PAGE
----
Policy towards China is another potential source of tensions within the Alliance. One of the key effects of the pandemic on the strategic level is likely to be much greater U.S. pressure on limiting China’s investments in European critical infrastructure, including, but not limited to 5G networks, and in other sectors. Although the approaches by the allies on both sides of the Atlantic to China are gradually converging, in conditions of austerity some rifts may deepen while others may reappear. This can particularly be the case if the U.S. pushes its European allies to decouple from China, a concept they might perceive as detrimental to their economic recovery. There have already been suggestions that the EU should develop autonomous policy to China, not necessarily in synch with American goals and interests.[5] The deeper the economic crisis and changes in threat perceptions among European publics, and the more successful Chinese propaganda and disinformation is, the more likely such developments will occur.

As the pandemic is only beginning to take its toll in many areas of the globe and the second wave is already rising in some regions, it can’t be excluded that at some point it will lead to unexpected security crises. The main threat for NATO lies in a scenario in which deep economic and political turbulence following a particularly serious local outbreak of COVID-19 lead to a state collapse, an escalation of regional tensions or even an outbreak of an armed conflict. An intentional escalation may be used, particularly by autocratic regimes, to consolidate society around the government and assure regime survival. The Alliance should not aim to react to any crisis in the world. Some crisis scenarios might not involve NATO at all. However, any major escalation in or around the Eastern or Southern flanks of NATO would likely require a political, and potentially also a military, response, as allies’ security might be seriously compromised.

Adapting to the Post-Pandemic Security Environment

Beyond 2021, the economic crisis may start to have a structural impact on the allies’ budgets and military capabilities. Over time, austerity may increase the technological gap and reduce interoperability between NATO countries, which is crucial both for collective defence and crisis-management missions. This would be the result of halt to, delays or scaling down national investments into new capabilities deemed non-essential or too expensive in the new circumstances. What may be particularly affected are high-readiness forces, heavy capabilities, and the most expensive weapon systems (e.g., naval and air platforms).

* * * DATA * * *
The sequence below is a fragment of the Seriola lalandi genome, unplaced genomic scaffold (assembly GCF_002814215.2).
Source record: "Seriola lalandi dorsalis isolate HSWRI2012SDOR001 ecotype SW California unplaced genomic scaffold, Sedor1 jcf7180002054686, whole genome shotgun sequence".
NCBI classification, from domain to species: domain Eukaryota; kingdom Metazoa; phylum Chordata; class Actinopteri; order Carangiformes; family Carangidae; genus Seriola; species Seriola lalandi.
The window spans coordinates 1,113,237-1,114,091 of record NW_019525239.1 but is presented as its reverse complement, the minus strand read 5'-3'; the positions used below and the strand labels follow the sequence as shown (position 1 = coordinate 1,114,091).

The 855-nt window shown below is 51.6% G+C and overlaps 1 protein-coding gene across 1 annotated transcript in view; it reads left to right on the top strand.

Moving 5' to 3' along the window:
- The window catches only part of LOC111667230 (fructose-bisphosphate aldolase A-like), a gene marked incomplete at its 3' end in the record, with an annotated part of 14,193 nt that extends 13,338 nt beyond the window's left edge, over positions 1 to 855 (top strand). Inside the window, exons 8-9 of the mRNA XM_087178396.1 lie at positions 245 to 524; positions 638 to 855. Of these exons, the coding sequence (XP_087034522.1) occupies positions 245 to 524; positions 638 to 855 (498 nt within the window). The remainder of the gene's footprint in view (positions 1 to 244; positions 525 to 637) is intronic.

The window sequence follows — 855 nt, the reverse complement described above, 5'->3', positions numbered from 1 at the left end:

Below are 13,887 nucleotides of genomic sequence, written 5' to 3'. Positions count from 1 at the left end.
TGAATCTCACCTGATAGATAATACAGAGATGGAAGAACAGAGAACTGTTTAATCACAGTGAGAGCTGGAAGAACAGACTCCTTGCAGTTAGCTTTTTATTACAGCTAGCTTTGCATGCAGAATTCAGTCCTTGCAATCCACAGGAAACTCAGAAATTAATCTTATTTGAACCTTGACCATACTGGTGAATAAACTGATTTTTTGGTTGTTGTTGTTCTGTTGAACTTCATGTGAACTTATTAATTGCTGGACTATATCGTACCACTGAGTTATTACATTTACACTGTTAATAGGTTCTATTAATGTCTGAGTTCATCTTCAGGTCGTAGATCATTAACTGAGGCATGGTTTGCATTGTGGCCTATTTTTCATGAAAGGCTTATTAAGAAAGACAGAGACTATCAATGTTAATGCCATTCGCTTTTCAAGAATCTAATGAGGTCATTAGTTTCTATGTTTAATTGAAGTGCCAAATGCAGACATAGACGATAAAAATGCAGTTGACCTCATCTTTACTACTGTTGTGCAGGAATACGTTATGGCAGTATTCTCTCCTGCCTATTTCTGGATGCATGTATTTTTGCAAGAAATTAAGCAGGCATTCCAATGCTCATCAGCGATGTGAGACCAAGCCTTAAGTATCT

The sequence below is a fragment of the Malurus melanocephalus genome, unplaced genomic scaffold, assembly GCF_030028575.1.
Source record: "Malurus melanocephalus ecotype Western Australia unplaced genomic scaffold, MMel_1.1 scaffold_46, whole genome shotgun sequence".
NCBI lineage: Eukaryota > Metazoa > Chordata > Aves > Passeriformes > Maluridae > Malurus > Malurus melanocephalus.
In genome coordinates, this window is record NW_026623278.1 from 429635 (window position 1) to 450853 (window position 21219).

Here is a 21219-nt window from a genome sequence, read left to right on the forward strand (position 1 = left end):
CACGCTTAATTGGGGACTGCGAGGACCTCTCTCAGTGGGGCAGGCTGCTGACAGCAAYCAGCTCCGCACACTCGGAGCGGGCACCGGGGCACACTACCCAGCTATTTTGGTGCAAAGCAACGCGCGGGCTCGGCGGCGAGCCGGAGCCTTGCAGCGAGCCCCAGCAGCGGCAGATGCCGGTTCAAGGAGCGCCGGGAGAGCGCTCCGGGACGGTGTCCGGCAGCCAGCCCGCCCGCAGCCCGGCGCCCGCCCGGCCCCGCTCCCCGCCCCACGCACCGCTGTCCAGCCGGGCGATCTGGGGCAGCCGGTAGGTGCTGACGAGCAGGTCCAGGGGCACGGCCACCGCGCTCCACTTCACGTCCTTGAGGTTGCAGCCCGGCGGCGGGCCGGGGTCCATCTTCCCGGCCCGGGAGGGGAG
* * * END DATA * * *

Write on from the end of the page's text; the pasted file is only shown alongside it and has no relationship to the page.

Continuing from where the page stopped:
This will also harm the relative and regional force balance between NATO and some of its potential adversaries. Sustaining the pool of forces and the set of capabilities to meet NATO’s pre-pandemic “Level of Ambitions” with regards to operations will be increasingly difficult. The Alliance may be forced to consider modifying its planning assumptions and goals, as well as adapt its doctrine. There could be even some discussion whether the weakening of conventional forces could be compensated by an increased role for nuclear weapons. The likely increase of funds devoted to boosting resilience against non-military threats at the expense of military capabilities will further affect the deterrence and defence potential of the Alliance.

NATO’s long-term future will also depend on how the defence-related cooperation in the EU and of the European “coalition of the willing” formats will be linked with the Alliance and positioned in the broader context of the transatlantic bond. In response to the post-pandemic situation, and to transatlantic tensions if they keep increasing, major EU countries (France, Germany, Italy, Spain) may be tempted to move ahead with new, more ambitious projects of European integration, implementing the concept of European strategic autonomy by either strengthening the EU’s defence portfolio or developing new cooperation vehicles outside the Union.

In the political dimension, strengthened European strategic autonomy may manifest itself in the creation of a new coordination instrument excluding the U.S., for example, a European Security Council. In the operational domain, this would involve deepening inter-European military cooperation within the framework of the EU, the European Intervention Initiative, or bilateral formats. As regards the industrial dimension, it may involve preferences for European defence companies in military acquisitions and keeping the U.S. completely outside European defence cooperation initiatives like PESCO. If such a policy is pursued—and presented as an alternative to the U.S. and NATO security guarantees—a serious crisis within the Alliance may emerge and weaken both its cohesion and the credibility of its defence and deterrence.

With such trends, the U.S. commitment to European security may easily dwindle. The withdrawal of the U.S. from NATO seems unlikely, given the pro-Atlanticist views of the majority of Americans, Congress, and the administration. Still, the pandemic will force the U.S. to focus attention inwards to address the political, social, and economic challenges of the recovery. While this will not necessarily mean a retreat from its preeminent role in global security or from its alliance obligations, the U.S. will likely decrease its direct military engagement worldwide and put even more focus than now on addressing direct threats to its security, rather than those challenging Europe. This will happen regardless of the result of the November presidential elections.